(1) coating onto each face of a first flexible support a substantially solvent-free photopolymerizable monomer mixture,
(2) coating onto one face of a second flexible support a substantially solvent-free photopolymerizable mixture,
each said photopolymerizable mixture comprising an alkyl acrylate, the alkyl groups of which have an average of 4-12 carbon atoms, and a crosslinker, and
(3) exposing each coating to ultraviolet radiation to polymerize the acrylate to provide a pressure-sensitive adhesive layer which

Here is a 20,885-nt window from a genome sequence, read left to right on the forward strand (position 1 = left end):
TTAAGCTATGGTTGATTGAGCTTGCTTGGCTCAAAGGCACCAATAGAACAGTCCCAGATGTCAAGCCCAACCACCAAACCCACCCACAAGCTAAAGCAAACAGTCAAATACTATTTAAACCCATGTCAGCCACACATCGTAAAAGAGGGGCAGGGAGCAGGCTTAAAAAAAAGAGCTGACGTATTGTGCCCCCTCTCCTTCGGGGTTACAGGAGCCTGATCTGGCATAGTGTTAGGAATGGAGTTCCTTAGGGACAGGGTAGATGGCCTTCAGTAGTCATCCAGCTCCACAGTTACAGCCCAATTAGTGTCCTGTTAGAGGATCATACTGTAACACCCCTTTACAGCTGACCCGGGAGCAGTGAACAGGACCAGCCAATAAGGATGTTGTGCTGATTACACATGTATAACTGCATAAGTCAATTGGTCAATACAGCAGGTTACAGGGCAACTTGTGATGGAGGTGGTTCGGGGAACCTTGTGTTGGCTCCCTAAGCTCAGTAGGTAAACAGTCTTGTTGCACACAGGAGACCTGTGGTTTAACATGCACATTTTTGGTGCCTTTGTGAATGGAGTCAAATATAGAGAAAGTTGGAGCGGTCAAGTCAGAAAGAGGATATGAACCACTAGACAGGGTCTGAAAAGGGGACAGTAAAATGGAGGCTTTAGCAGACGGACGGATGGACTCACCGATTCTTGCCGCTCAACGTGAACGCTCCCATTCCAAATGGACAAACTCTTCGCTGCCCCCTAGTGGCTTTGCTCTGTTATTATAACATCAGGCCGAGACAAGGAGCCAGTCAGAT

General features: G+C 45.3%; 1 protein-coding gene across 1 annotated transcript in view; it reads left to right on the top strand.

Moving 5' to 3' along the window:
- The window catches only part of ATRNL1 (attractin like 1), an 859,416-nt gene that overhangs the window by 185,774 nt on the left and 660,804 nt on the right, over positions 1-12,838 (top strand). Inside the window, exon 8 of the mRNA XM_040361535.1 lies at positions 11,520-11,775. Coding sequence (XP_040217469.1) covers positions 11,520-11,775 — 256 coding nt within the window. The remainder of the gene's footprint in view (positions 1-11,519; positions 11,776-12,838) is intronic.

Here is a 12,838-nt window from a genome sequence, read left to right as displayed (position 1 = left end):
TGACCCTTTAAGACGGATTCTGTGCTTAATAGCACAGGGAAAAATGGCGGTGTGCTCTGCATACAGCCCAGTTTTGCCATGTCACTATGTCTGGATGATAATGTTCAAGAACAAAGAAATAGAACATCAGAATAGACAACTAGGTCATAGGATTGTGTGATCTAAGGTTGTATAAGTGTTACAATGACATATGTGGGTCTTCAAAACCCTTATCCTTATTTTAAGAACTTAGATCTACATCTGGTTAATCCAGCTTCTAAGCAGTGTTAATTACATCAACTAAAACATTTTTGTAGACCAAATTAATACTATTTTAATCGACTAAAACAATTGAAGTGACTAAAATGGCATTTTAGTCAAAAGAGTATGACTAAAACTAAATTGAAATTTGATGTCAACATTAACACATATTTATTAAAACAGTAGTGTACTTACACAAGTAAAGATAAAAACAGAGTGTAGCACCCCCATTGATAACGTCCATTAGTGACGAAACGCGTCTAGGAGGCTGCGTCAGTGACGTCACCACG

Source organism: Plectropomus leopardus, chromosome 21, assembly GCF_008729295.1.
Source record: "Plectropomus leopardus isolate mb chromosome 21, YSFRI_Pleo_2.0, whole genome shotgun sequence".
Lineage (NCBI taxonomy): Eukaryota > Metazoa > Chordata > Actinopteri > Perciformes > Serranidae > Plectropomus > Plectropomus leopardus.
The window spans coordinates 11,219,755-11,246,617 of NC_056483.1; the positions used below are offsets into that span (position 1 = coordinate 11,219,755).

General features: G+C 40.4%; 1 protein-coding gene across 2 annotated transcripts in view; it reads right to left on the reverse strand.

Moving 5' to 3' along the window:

(a) is crosslinked and
(b) affords at each face a 180° Peelback Value of at least 10 N/dm.
(4) superimposing the resulting two tapes adhesive face to adhesive face, thus providing the novel composite. Those two tapes can later be peeled apart without delamination or offsetting of adhesive.
When the first flexible support of the novel composite is porous, it may be embedded in a single layer of pressure-sensitive adhesive. Whether or not that flexible support is porous, there may be a pressure-sensitive layer on each face of the support and those two layers may either be identical or different from each other.